Manufacturing complex metal matrix composite (MMC) structures by laser powder-bed fusion (LPBF) could unleash their full potential but is difficult due to the presence of reinforcement. Unmelted particles negatively affect the pool dynamics, cause critical spatter ejections, and form printing defects. In this work, by taking copper (Cu) / diamond (D) composite as an example for its prospective thermal management applications and machinability limitations; we discovered that adding steps to LPBF enables the fabrication of high-quality materials and structures. We demonstrated that adding a recoating step improves the composite quality compared to structures manufactured by conventional LPBF. Adding a remelting step enabled further improvement by limiting the generation of spatter and printing defects, leading to 3D laser print dense (97%), highly thermally conductive (349 W/m K) and complex Cu/5 vol% D structures. Therefore, pursuing research into nonconventional LPBF could open new avenues for manufacturing MMCs.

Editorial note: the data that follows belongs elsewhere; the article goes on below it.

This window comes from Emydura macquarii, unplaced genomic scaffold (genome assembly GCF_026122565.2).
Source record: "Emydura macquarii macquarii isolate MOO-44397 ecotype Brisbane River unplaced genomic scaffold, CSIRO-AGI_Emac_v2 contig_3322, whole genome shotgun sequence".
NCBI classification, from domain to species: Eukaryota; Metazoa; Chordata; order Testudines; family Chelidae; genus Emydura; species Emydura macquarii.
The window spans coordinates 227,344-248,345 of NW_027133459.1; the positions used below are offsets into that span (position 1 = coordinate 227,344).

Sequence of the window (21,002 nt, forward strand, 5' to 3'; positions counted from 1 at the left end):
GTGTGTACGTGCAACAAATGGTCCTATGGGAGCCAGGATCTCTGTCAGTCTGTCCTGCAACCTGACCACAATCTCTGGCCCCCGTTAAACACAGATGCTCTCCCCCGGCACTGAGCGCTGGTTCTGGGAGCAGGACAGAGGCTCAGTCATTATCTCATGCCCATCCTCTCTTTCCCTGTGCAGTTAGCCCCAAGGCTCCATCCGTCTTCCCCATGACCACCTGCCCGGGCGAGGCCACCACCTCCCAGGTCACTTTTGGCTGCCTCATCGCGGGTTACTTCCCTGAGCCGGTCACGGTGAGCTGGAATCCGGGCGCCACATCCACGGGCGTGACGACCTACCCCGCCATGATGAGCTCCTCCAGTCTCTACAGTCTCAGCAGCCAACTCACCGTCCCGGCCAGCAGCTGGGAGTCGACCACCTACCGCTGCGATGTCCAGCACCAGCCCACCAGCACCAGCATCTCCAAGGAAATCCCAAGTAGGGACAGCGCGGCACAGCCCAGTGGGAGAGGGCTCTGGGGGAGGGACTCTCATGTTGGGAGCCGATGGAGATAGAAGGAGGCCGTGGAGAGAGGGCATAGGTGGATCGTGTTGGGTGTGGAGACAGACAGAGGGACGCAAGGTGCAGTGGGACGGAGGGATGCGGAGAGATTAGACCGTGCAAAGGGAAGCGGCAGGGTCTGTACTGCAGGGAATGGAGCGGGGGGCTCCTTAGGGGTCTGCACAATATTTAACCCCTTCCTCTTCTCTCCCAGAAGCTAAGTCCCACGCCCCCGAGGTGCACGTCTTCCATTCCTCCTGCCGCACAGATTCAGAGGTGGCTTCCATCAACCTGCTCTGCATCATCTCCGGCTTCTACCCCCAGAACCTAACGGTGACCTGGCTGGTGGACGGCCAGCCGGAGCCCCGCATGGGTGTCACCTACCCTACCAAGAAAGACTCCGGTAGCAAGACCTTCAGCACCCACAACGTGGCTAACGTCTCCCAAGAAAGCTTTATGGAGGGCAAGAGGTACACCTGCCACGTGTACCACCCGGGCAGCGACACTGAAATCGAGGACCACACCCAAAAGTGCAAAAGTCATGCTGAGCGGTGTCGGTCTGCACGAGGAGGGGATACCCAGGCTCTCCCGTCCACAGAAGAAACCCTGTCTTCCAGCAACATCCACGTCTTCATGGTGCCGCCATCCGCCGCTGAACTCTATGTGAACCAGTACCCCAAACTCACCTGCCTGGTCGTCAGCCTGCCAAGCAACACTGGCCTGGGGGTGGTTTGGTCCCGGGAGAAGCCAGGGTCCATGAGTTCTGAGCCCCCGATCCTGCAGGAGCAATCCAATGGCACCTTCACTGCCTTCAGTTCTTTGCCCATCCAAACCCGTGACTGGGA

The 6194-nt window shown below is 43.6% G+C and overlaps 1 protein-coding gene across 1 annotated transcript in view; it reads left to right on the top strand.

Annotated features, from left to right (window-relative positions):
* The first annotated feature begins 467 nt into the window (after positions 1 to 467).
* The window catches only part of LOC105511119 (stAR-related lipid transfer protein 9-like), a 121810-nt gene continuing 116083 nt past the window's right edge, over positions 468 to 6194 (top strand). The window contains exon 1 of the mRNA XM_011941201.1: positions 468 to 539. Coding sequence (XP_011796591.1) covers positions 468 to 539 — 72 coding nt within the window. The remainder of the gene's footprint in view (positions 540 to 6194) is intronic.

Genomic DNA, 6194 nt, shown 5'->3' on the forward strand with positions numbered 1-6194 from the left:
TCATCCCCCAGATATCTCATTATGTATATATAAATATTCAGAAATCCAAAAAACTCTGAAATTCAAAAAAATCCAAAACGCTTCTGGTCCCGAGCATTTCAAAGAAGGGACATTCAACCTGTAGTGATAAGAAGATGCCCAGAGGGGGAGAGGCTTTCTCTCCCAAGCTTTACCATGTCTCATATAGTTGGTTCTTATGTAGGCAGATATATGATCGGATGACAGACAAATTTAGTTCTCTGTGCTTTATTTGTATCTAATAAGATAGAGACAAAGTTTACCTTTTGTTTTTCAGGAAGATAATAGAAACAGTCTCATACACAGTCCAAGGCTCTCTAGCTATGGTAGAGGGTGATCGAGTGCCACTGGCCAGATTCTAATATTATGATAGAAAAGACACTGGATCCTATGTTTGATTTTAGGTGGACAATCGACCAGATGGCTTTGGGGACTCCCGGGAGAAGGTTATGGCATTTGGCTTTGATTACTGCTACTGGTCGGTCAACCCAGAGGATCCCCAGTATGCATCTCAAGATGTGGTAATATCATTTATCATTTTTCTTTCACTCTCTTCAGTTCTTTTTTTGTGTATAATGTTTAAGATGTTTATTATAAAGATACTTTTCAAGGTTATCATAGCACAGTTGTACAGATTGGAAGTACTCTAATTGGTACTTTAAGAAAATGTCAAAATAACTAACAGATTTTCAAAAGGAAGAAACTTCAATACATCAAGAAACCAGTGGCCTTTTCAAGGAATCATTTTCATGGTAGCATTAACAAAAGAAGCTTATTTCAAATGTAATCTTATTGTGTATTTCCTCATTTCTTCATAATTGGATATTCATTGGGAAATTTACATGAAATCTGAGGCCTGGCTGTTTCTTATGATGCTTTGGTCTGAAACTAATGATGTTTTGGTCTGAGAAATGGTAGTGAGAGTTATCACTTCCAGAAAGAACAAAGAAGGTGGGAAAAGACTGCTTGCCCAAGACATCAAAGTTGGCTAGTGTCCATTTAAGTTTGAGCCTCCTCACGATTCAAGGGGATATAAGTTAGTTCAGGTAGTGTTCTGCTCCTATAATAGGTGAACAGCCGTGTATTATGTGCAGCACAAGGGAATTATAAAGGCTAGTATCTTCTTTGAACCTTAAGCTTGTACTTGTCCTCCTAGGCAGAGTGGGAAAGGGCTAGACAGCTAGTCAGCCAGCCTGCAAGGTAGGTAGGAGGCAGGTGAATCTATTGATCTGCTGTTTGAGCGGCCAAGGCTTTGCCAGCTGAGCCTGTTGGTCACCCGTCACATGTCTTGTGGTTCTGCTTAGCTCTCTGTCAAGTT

Manufacturing of complex diamond-based composite structures via laser powder-bed fusion
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